How Do Discussion Heterogeneity and Incivility Affect Opinion Expression and Polarization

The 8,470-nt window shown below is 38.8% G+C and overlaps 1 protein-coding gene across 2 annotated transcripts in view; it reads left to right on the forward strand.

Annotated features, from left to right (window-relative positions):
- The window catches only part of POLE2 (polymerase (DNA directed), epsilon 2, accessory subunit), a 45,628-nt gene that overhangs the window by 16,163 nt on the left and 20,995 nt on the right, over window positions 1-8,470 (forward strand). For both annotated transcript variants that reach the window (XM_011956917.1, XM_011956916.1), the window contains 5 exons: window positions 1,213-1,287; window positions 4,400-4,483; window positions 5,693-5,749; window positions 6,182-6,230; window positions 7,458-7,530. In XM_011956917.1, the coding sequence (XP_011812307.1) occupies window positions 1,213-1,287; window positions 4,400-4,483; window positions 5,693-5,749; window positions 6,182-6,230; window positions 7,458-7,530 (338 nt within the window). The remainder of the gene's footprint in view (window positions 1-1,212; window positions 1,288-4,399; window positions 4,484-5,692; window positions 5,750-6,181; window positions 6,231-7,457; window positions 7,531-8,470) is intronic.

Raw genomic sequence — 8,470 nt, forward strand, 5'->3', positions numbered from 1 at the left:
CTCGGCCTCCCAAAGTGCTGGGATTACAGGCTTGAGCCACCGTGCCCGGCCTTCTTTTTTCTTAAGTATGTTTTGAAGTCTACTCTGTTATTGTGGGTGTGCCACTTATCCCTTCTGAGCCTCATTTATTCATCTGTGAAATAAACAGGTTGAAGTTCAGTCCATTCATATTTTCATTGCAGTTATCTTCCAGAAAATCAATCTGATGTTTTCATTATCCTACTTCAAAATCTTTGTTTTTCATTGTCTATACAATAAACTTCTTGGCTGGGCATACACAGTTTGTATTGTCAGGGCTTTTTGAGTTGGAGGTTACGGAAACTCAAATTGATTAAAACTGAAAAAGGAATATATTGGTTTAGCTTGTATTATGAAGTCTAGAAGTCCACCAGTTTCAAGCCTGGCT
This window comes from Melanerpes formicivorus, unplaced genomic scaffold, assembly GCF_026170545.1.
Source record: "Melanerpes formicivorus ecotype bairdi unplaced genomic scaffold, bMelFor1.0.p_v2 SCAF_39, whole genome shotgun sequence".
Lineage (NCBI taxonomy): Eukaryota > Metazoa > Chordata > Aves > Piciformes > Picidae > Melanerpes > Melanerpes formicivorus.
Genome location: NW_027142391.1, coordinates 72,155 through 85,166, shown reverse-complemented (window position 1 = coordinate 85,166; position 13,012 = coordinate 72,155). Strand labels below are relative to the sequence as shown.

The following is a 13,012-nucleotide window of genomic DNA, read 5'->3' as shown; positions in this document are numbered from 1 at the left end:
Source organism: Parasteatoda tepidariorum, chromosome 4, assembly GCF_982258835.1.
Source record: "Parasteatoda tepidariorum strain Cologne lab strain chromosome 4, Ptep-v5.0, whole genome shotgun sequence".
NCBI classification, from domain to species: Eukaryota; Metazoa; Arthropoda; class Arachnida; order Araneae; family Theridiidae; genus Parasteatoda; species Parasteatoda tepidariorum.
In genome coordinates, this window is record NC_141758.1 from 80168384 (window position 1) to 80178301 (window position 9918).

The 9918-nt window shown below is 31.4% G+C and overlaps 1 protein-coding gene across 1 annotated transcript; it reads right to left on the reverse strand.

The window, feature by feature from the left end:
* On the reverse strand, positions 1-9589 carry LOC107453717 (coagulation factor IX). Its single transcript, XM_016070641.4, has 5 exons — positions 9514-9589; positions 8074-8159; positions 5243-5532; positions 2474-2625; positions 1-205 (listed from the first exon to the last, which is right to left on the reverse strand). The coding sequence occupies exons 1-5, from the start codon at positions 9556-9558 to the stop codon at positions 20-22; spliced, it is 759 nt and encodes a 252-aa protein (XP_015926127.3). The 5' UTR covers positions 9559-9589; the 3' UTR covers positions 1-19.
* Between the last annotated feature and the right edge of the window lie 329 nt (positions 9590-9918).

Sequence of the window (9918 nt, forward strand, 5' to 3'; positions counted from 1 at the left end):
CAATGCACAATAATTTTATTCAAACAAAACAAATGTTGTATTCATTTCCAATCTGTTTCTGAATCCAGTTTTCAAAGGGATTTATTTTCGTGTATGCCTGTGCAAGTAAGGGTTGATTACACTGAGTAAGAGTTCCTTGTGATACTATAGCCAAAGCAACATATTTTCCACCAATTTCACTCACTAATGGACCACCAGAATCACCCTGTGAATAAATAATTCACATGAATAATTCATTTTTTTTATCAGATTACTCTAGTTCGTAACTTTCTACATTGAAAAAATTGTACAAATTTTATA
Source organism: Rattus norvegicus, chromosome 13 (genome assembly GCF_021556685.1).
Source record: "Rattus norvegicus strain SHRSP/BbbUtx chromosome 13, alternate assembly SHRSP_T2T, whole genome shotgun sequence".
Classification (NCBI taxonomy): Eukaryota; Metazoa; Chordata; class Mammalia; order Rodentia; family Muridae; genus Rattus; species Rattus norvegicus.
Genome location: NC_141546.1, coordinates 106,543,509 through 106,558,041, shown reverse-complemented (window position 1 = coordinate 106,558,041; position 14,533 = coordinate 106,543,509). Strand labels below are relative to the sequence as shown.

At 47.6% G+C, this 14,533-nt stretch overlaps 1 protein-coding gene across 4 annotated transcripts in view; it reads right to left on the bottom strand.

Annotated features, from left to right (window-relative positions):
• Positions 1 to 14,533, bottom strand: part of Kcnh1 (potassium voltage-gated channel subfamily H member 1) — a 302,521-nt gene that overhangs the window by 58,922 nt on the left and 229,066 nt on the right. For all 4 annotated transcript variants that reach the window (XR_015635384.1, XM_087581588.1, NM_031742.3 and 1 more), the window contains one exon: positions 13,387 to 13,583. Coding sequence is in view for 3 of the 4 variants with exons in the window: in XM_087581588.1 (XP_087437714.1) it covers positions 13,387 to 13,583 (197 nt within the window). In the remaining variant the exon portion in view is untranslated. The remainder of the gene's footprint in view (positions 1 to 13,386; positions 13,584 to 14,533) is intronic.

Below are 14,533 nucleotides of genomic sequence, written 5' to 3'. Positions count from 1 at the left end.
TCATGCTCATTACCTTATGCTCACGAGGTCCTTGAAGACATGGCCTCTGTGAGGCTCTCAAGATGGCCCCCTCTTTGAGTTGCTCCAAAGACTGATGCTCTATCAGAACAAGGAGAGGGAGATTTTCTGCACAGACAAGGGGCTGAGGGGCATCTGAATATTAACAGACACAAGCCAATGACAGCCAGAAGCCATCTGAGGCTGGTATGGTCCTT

This dissertation selects two impactful factors that have been validated by previous research - discussion heterogeneity and incivility - as predictors to examine their effects on opinion expression, political polarization and response incivility. It fills a research gap by comparing 2 types of heterogeneity and homogeneity. It integrates group polarization theory in social psychology with empirical studies in communication by drawing analogy between oppositional discussion setting with outgroup interaction, and between homogeneous discussion setting with ingroup interaction. It also predicts that opinion expression leads to attitude polarization and justifies the prediction with cognitive dissonance theory.The study combines survey and experiment methods. The experiment selects Medicare-for-All as topic of interest and employs a 2 (incivility: civil vs uncivil) Ã 3 (heterogeneity of discussion setting: homogeneous, oppositional and mixed) posttest only control group design (N=528). It finds that individuals’ political position moderates the effect of discussion heterogeneity on polarization, and that opinion expression elicits polarization. However, effects of incivility were not found to be statistically significant.This study manifests decent validity of observed measure of actual opinion expression and self-report measure of expression willingness by triangulation. It also advances affective polarization measure by including thermometer ratings towards people of opposite opinions on a specific issue. Its findings also advance the cognitive dissonance theory and group polarization theory in communication discipline. Furthermore, the observed data seems to suggest a “spiral of noise” mechanism - people are most likely to join uncivil and mixed-opinion discussion, and with their opinion expression intensifying their own attitude and affective polarization and triggering others’ political expression and polarization, the dynamics that exposure to and expression of extreme opinions reinforce each other recur in turns and affect wider populace. Directions for future study are suggested.